The main enemy for all representatives of this trend, which covers not only England and France, but also Germany, the United States, Russia, becomes religious beliefs. Indeed, the attitude of the world, the people of the XVIII century. has undergone significant changes. Practical, positive knowledge began to be appreciated, a peculiar cult of mind arose. This rationalism coincided with the crisis of the religious world perception and the church as a public institution. Therefore, the enlighteners considered religion and the church obsolete, unable to meet the demands of society. In their place was put science and education. It seemed that the scientific view of the world can explain all its phenomena, that everything can be known through logic and scientific observations. It was a great conquest of the mind that put a man, intoxicated with his own strength, in the center of the universe. The culture of the Enlightenment acquired the features of rationality, some dryness and speculation. Spirituality was replaced by reasoning, emotional impulse - by a system of evidence, faith - by scientific conviction.
For enlightenment of Christianity, such terms as ignorance, obscurantism, religious fanaticism are fixed. Belief in God they considered the causes of all human disasters. But the enlighteners also opposed the feudal absolutist regime, for political freedom, civil equality. The ideas of the Enlightenment had a significant impact on the development of social thought. It is only in the XIX-XX centuries. the ideology of the Enlightenment began to be criticized for the idealization of human nature, an optimistic interpretation of progress as the steady development of society based on the improvement of the mind. But in the XVIII century, in a broad sense, enlighteners called eminent disseminators of scientific knowledge.
But if in France the light of enlightenment turned into the darkness of the revolution, then in the Slavic lands he lit the path to the struggle for national-state independence. The Slavs of the Enlightenment gave a lot of positive in social development. First of all, the education system was improved, especially in the lands belonging to the Austrian monarchy of the Habsburgs (Czech Republic, Hungary with Slovakia, Slovenia, Croatia), which gradually became a country of continuous literacy. Developed high school. Educational activities have become especially popular.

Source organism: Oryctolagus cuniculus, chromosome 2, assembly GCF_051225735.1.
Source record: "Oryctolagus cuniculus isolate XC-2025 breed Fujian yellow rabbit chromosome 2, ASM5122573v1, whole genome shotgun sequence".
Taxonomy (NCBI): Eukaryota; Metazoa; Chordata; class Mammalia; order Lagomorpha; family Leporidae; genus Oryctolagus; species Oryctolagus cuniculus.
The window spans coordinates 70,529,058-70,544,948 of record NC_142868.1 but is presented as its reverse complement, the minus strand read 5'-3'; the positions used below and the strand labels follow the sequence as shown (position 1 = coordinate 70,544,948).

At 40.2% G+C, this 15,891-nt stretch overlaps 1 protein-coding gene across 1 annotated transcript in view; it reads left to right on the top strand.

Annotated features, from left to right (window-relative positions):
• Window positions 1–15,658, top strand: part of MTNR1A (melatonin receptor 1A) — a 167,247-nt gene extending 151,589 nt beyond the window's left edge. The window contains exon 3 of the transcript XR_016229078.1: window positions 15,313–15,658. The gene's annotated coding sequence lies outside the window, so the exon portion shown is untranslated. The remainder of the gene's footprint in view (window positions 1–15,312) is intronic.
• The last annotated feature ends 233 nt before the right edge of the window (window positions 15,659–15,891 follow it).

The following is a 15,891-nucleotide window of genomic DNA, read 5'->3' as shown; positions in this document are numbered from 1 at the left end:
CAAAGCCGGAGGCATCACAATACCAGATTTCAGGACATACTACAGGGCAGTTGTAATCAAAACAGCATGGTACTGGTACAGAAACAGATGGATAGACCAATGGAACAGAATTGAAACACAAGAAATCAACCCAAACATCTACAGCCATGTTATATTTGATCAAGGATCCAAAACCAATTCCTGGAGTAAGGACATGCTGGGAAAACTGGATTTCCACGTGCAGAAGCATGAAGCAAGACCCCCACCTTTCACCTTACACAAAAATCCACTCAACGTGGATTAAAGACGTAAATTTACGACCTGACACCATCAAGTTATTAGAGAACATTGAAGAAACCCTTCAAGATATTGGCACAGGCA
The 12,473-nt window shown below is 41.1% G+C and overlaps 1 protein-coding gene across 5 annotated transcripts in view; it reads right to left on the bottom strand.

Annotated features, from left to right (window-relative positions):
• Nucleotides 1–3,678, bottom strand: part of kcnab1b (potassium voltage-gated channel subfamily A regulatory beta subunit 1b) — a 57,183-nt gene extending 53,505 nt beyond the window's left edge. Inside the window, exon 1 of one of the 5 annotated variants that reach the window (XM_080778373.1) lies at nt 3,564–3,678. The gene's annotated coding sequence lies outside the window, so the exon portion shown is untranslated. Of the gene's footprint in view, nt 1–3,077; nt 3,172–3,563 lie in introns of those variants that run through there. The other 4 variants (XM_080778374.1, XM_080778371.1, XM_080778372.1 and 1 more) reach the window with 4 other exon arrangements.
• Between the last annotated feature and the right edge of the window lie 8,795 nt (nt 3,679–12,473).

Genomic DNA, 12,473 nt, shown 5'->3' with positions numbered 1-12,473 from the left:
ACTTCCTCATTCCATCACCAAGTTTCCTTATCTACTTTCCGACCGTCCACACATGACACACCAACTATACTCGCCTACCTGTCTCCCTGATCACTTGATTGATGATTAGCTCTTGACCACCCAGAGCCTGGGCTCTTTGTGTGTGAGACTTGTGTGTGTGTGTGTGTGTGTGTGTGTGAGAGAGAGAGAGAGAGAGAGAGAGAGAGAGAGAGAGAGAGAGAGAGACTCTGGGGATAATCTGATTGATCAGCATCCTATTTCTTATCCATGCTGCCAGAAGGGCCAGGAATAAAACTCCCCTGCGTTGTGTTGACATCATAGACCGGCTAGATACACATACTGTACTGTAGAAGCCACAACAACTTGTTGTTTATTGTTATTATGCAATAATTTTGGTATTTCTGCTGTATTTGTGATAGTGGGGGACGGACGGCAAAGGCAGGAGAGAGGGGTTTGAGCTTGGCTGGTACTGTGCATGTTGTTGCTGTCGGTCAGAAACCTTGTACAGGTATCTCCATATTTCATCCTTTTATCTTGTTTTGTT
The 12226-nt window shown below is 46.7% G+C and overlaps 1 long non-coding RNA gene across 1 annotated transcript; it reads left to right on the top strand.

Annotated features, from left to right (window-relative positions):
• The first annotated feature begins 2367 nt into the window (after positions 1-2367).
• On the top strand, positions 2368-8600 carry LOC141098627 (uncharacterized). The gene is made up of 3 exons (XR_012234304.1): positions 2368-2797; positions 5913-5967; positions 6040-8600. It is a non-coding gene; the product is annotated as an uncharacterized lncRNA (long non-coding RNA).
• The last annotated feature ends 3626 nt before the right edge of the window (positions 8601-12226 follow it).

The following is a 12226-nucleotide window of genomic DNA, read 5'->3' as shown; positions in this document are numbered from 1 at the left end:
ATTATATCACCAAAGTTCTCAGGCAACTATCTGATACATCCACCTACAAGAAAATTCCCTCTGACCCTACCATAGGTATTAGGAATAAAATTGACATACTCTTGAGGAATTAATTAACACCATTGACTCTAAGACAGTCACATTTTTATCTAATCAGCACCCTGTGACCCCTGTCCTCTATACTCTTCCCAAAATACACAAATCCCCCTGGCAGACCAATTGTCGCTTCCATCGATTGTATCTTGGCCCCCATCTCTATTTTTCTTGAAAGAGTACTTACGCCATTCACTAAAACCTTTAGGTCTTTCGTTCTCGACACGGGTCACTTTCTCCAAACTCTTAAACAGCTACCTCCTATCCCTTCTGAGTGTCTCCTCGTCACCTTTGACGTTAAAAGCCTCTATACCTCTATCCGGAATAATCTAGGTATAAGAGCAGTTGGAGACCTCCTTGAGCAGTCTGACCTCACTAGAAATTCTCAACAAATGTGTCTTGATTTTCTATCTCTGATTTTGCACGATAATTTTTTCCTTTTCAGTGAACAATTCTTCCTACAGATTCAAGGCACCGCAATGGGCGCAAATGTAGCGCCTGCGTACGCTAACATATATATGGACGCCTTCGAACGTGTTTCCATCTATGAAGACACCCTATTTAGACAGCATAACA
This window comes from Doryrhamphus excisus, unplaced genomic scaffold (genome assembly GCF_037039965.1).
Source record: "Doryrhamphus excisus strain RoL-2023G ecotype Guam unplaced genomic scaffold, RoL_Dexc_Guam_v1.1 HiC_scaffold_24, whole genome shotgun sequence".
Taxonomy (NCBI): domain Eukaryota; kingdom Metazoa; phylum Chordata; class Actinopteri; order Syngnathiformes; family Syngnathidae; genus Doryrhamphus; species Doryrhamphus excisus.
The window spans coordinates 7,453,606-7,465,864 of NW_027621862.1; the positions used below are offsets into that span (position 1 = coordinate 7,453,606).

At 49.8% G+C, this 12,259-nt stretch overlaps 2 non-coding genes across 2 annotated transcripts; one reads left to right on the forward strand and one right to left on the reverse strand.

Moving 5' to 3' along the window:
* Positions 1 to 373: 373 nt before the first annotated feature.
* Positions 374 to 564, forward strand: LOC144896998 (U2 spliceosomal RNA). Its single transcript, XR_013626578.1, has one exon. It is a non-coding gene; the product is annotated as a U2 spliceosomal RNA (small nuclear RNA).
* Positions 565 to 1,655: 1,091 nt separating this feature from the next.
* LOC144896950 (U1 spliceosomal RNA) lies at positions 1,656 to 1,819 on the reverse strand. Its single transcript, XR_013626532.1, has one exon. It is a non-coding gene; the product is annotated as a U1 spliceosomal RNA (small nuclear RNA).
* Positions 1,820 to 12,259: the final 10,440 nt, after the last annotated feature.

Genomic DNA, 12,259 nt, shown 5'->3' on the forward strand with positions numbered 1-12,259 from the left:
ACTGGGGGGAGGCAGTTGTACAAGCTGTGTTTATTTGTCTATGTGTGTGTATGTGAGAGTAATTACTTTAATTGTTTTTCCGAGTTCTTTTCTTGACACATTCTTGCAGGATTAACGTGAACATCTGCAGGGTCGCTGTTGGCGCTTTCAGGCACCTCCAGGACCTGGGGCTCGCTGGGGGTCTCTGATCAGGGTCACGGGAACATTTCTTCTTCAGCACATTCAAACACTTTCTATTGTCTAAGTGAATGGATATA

Historians around the world for more than two centuries in detail, by day and time are engaged in all the events that took place in France at the end of the XVIII century. Tens of thousands of articles and books about it were published, almost in all languages. Everything that happened in this single country really marked the beginning of a new era in the history of all mankind. In the Soviet Union, this topic was dealt with particularly actively. After all, there was a proven experiment to destroy the old world order and create a new state, the spiritual foundation of which was a new worldview that did not exist in the state form. It was from there that many examples were taken in order to repeat all this in our country - the USSR at that time. I remember my teacher in the Stavropol State Pedagogical Institute MP. Zaikin, a former political worker who served until 1953 in the Stavropol Suvorov School. I have never seen a more enthusiastic man who raved about the ideas and events of a revolution that knew by heart the biographies of all its leaders.